Amaryllis usually only bloom once a year. After blooming, it is natural for the leaves to slowly die back, nourishing the bulb to produce the next blooms.
I, too, prefer not to force my holiday plants
to bloom by a target date, mostly because chances are I'll totally forget about something tucked away 8 weeks ago. If you choose not to force dormancy, the natural process can be aided by you.
Reduced light, cool temperatures, and drought are important factors which trigger the dormancy and rebloom cycle. Reduced light and cooling temperatures of shortening days trigger dormancy and lights and central heating of homes can disrupt the cycle. Best if you can keep the Amaryllis in a little-used room kept as cool as possible. It doesn't have to be in total darkness (I keep the shades and window open) but be careful not to turn on unnecessary lights.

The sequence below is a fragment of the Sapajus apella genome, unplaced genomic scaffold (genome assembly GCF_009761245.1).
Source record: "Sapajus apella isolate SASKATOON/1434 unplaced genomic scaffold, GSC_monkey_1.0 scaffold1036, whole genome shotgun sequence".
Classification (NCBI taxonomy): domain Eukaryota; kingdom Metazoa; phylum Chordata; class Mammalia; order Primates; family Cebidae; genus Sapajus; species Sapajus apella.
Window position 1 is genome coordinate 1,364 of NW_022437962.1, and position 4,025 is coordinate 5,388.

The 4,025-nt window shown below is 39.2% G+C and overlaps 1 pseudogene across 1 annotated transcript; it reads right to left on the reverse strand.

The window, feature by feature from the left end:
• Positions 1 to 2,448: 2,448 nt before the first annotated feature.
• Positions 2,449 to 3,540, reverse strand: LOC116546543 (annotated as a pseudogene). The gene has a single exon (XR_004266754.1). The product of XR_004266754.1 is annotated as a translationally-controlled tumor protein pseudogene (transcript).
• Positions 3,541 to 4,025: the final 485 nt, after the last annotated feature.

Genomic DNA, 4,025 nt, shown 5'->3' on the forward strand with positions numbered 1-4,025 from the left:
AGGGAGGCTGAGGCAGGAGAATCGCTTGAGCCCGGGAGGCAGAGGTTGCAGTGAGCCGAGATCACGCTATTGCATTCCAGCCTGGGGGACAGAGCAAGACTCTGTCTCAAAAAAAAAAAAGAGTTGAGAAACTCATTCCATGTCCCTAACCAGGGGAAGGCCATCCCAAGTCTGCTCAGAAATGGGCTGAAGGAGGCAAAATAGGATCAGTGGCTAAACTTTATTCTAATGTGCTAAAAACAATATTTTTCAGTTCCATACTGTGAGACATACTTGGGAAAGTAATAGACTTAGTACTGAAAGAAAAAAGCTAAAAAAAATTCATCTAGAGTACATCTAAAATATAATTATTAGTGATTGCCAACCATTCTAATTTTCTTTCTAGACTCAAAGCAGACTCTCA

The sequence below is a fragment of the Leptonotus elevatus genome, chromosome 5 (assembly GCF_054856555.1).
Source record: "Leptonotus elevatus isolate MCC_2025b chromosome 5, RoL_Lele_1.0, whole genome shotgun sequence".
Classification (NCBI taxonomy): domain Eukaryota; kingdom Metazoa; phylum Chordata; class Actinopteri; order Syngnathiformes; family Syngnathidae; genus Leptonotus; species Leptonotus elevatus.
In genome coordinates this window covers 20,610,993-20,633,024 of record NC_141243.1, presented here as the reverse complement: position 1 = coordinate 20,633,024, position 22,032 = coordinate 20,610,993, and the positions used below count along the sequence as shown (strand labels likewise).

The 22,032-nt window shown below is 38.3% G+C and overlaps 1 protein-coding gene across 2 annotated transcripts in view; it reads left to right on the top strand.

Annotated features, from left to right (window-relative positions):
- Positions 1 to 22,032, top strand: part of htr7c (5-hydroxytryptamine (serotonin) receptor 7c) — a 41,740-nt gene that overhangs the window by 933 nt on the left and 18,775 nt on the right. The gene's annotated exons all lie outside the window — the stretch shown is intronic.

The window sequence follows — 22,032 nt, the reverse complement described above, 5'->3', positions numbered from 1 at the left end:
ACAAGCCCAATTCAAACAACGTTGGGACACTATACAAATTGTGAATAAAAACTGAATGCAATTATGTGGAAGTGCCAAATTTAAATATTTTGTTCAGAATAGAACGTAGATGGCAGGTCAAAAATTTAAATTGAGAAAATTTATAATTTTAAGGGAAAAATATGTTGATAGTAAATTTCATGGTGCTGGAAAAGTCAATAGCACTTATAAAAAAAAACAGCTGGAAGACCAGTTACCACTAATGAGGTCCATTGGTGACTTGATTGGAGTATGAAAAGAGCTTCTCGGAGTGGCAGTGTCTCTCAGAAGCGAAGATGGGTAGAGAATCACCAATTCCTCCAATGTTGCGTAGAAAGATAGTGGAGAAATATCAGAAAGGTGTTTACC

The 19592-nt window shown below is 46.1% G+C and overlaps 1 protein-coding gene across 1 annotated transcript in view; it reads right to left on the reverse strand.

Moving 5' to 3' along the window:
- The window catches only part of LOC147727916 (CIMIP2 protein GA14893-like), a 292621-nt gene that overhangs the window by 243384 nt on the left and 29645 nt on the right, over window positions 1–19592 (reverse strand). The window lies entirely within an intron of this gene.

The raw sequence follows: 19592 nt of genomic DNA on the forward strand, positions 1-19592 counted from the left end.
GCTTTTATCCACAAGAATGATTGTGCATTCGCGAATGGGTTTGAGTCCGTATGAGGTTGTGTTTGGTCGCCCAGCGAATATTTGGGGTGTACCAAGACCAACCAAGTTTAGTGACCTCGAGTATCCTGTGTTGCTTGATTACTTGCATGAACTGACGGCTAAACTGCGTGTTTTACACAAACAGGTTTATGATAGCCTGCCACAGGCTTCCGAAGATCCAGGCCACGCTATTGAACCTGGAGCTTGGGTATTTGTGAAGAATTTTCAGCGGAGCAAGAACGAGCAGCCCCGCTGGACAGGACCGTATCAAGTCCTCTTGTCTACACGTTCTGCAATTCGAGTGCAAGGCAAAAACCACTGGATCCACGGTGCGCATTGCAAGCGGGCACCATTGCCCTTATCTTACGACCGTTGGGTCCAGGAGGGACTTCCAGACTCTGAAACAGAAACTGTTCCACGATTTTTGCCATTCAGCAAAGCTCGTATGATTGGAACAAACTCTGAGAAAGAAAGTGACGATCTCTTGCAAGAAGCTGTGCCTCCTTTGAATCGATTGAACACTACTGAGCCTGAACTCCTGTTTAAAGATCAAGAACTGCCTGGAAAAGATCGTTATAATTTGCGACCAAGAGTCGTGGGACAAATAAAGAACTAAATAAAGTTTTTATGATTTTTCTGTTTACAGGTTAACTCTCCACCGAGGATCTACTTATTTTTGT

In dormancy, the plant
's need for water is reduced. Amaryllis stores water in its stalk, which is the last of the foliage to die. By then the bulb has plenty stored water to make it through dormancy. When you then water the plant
, water will be again soon stored in the emerging stalk. It's a plant
that needs to dry out between waterings.